for Traditional Quilters
One-Day Workshop with

Mary L. Hackett
600 Country Club Lane
Carterville, IL 62918-1629 USA

To open up the possibilities for sewing scenes in fabric, we will familiarize the traditional quilter with the elements of basic landscape composition. All students will make the same small landscape from Mary's pattern as an exercise piece. Work at your own pace after slides, general guidelines, and an overview of the visual cues that support an illusion of your own making.

We will strive to have everyone finish at least one piece, all sewn up and ready to quilt, and I will give personal help to anyone who wants it. Confident 'eager beavers' are free to work ahead on the other landscape patterns given, or a piece of their own design.

Basic quiltmaking skills are assumed, including at least a passing familiarity with freezer paper applique', fusibles, sewing with clear thread, etc.


Assemble some of your favorite vacation photos, landscape views from magazines, calendars, etc. Before class, scrutinize your pictures for clues about how you recognize the elements and their relative positions. Read "Understanding Landscape Basics" [click here] and try to apply the information as you observe your own personal environment. Begin to generate


  • Small amounts (fat quarters should do) of a wide variety of fabrics that remind you of sky, water, foliage. Also include sunset, or rain, or sand when choosing. [TIP: Generally rely on small-scale prints in a variety of colors and a variety of values. Landscape novelties are not necessarily useful, but do include batiks, hand-dyes, and textures. Bring something very pale to represent sky, with NO CLOUDS unless they are very realistic! Look out the window, and let nature be your guide....]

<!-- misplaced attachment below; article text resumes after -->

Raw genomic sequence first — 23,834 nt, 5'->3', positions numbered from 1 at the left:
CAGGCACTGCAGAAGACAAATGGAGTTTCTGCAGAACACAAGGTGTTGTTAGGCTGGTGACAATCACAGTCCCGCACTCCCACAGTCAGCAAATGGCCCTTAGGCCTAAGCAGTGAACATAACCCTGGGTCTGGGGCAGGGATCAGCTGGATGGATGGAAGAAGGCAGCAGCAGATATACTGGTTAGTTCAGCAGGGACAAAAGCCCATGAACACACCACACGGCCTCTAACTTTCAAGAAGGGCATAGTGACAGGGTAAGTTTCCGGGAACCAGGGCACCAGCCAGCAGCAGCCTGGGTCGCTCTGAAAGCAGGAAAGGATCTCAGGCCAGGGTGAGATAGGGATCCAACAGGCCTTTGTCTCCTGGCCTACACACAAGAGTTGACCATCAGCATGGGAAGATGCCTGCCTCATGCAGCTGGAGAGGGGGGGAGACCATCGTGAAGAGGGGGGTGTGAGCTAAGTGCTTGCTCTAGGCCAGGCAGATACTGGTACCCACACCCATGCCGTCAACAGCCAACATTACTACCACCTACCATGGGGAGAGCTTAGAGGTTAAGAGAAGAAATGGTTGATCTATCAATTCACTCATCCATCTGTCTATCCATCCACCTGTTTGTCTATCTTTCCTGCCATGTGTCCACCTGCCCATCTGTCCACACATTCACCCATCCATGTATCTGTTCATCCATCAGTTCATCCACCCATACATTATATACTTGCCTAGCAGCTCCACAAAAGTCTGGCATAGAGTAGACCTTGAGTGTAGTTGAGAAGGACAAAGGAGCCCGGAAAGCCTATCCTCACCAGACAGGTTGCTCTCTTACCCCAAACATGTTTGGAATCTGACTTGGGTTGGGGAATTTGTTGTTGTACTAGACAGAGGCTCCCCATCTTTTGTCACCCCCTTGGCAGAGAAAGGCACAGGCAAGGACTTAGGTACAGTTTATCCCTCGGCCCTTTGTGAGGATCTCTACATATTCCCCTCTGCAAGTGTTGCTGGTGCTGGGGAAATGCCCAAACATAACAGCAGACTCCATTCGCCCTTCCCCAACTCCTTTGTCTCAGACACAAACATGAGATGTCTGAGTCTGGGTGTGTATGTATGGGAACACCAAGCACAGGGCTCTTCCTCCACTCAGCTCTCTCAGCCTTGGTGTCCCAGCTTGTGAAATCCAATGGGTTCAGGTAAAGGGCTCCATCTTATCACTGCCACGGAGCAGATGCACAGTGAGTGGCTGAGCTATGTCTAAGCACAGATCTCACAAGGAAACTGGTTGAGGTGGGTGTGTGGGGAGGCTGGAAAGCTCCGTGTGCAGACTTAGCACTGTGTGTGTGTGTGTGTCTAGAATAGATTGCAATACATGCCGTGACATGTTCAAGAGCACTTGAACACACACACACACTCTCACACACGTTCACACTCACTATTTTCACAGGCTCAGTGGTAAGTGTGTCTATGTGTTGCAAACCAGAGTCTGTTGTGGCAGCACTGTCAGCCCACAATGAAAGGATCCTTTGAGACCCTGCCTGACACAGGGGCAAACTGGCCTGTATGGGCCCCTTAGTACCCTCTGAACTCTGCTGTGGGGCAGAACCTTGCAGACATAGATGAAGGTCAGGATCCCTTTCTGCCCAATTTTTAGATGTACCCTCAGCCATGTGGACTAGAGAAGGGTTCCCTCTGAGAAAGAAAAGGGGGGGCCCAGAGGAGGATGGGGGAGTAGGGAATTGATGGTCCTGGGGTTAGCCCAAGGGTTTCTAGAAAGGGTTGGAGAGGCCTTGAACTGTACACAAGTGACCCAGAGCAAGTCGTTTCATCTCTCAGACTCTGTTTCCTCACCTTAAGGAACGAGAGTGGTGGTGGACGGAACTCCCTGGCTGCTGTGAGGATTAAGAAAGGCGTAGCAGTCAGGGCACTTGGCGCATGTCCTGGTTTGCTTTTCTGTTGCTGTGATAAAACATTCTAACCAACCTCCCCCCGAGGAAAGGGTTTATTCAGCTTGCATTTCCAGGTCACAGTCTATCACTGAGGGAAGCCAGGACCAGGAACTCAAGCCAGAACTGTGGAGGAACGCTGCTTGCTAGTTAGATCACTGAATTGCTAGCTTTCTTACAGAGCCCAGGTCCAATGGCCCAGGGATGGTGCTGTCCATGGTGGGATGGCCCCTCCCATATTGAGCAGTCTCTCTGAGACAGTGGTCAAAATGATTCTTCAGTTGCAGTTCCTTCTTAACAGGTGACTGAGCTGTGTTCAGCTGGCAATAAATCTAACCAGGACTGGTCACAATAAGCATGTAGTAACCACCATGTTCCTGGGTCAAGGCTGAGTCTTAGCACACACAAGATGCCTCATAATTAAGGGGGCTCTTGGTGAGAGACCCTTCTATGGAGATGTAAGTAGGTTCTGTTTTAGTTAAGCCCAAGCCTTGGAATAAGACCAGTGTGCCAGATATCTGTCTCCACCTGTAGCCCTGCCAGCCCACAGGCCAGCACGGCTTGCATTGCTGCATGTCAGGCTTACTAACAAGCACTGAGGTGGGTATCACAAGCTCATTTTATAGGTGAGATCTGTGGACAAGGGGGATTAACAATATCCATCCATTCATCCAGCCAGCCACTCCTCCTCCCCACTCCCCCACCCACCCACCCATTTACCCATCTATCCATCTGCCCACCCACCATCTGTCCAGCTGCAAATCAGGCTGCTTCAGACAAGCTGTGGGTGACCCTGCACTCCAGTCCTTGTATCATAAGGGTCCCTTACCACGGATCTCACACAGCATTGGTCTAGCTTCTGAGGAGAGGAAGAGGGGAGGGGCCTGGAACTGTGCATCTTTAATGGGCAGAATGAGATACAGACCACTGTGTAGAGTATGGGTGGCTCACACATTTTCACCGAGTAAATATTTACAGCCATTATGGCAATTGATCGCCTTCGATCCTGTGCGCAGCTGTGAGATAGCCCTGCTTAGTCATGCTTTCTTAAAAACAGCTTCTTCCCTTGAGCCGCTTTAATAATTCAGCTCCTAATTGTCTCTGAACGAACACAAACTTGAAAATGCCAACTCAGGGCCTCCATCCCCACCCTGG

• Neutral thread and loaded bobbins; also colored thread and clear thread
  • Scraps of black or other very dark solid fabric
  • Freezer paper
  • Small amount of Wonder Under or your favorite fusible (I like Steam-A-Seam 2 because it sticks in place), and


  • Sewing machine in good working order (know how to use it, please!)
  • Comfort stuff such as a chair cushion, personal light, extension cord, etc. (optional)
  • Basic sewing kit, including pins, safety pins, marking tools, scissors, etc. You know the drill!
  • Note-taking supplies, pencils, scissors for paper
  • Useful but not required: Value finder, reducing glass, small planning board, Teflon pressing sheet, personal iron, personal rotary-cutting equipment, digital or Polaroid camera, and


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